This paper by researchers at the University of South Florida being presented at WebSci ’21: The 13th International ACM Conference on Web Science on June 21–25, 2021 in Southampton, UK, uses GDELT to assess news coverage of major events in the Venezuelan crisis:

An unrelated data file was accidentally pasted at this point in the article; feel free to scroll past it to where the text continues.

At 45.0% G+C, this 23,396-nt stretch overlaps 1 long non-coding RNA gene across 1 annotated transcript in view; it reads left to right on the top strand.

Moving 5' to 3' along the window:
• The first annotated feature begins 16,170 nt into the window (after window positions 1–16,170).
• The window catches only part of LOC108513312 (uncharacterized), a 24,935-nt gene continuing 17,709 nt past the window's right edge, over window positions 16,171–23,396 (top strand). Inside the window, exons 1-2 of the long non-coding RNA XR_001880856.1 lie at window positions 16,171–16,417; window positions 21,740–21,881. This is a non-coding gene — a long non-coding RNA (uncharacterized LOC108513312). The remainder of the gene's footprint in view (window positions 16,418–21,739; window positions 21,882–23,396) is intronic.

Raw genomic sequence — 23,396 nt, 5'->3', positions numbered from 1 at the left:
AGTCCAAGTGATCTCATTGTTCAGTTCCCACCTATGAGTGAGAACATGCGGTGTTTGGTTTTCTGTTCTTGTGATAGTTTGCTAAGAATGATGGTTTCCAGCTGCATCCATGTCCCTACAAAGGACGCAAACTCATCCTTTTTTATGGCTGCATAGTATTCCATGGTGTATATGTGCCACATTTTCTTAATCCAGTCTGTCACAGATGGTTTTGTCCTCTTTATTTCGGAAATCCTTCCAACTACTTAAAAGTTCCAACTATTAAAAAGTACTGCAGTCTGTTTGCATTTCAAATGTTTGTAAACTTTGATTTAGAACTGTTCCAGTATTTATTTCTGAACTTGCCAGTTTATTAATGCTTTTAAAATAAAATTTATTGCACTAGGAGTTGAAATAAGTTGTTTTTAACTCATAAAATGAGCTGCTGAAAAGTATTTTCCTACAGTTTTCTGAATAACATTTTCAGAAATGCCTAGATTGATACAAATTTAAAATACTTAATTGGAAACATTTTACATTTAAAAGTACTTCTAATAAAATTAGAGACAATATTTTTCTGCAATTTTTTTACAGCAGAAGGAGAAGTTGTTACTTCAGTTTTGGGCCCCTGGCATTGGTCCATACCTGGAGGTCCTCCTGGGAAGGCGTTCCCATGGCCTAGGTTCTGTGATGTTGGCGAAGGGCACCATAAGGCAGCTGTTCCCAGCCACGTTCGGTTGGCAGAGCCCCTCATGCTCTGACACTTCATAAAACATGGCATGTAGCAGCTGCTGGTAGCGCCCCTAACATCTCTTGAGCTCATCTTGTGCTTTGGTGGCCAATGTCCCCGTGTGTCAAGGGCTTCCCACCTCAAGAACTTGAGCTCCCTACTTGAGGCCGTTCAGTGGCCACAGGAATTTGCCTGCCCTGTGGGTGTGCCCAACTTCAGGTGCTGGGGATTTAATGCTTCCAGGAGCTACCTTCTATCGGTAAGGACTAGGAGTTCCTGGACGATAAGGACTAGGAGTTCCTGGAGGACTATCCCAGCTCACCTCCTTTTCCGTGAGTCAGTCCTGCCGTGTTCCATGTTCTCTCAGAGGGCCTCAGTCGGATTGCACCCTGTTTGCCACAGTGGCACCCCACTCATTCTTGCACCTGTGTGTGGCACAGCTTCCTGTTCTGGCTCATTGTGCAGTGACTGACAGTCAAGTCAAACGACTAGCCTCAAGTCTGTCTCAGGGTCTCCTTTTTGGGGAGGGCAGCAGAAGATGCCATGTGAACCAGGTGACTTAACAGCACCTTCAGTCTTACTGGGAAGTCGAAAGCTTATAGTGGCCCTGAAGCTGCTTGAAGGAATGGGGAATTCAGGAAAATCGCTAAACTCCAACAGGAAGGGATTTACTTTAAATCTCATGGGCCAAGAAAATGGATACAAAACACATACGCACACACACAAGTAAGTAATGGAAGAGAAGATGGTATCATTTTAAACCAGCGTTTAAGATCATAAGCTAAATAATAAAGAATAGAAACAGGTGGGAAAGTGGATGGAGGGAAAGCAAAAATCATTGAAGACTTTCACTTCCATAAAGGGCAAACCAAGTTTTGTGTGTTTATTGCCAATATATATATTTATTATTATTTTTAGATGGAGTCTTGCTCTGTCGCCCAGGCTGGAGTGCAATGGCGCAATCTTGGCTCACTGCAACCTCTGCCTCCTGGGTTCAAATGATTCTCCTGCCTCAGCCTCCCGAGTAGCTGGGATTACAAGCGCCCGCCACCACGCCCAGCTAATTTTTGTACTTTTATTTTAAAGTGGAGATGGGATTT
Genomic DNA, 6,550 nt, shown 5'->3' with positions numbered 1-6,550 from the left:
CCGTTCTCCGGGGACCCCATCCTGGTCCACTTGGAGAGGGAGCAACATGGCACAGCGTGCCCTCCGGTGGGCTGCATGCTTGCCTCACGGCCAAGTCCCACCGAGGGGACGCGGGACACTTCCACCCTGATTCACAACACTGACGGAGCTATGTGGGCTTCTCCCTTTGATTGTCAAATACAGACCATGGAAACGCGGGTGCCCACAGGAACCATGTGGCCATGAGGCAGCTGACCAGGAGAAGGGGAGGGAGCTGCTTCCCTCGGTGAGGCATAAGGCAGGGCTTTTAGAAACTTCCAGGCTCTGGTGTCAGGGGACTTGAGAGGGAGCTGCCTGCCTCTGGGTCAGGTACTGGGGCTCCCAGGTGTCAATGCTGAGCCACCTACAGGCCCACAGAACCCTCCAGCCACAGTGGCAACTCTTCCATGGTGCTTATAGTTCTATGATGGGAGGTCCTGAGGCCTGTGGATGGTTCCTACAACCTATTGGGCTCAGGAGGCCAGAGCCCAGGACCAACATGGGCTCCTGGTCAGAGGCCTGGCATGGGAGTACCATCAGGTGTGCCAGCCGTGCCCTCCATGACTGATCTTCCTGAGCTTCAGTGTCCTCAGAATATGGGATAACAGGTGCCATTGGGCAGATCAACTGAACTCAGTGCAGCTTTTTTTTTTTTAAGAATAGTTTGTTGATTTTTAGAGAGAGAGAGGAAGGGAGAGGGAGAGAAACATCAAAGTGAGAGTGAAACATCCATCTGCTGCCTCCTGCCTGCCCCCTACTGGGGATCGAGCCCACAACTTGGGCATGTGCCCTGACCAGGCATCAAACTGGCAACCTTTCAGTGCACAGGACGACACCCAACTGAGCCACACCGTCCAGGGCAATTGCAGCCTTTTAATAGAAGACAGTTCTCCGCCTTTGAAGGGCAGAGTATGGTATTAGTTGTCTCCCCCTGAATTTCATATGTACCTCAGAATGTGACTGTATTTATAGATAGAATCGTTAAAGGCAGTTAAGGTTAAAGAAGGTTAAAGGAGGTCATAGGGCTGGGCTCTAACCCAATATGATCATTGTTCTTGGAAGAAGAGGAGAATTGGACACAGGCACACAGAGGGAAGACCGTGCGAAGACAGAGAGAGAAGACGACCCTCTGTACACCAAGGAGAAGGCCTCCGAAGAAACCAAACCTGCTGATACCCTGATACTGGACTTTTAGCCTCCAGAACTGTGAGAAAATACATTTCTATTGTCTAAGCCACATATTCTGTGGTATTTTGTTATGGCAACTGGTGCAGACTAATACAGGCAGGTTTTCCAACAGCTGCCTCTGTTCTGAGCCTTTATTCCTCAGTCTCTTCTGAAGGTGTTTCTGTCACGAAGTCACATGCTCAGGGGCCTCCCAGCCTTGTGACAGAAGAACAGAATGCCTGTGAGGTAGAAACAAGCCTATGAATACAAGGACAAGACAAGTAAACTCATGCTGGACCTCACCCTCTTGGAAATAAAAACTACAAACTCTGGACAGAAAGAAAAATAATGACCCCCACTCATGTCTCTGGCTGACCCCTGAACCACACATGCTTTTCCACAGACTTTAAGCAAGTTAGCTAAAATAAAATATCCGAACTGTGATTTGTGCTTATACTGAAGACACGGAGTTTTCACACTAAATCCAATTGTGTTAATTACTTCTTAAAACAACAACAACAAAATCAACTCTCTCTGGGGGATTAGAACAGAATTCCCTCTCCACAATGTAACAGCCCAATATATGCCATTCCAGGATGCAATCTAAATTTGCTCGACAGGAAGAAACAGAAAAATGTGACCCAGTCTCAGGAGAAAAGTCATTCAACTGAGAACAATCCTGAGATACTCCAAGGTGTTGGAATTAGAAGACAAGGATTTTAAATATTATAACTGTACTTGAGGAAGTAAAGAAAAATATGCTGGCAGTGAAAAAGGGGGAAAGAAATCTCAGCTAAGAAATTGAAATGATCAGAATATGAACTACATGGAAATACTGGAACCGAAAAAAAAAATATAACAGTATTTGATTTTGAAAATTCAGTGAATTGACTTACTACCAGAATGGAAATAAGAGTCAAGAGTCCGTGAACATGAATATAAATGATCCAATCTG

Social media activity is driven by real-world events (natural disasters, political unrest, etc.) and by processes within the platform itself (viral content, posts by influentials, etc). Understanding how these different factors affect social media conversations in polarized communities has practical implications, from identifying polarizing users to designing content promotion algorithms that alleviate polarization. Based on two datasets that record real-world events (ACLED and GDELT), we investigate how exogenous events drive related Twitter activity in the highly polarizing context of the Venezuela’s political crisis from early 2019. Our findings show that users who tweet in different languages show different emotions and reactions to events; antagonistic communities react differently to different exogenous sources; influential users not only have an impact on the structure of the communities but also on polarization; and different events lead to different changes in network polarization.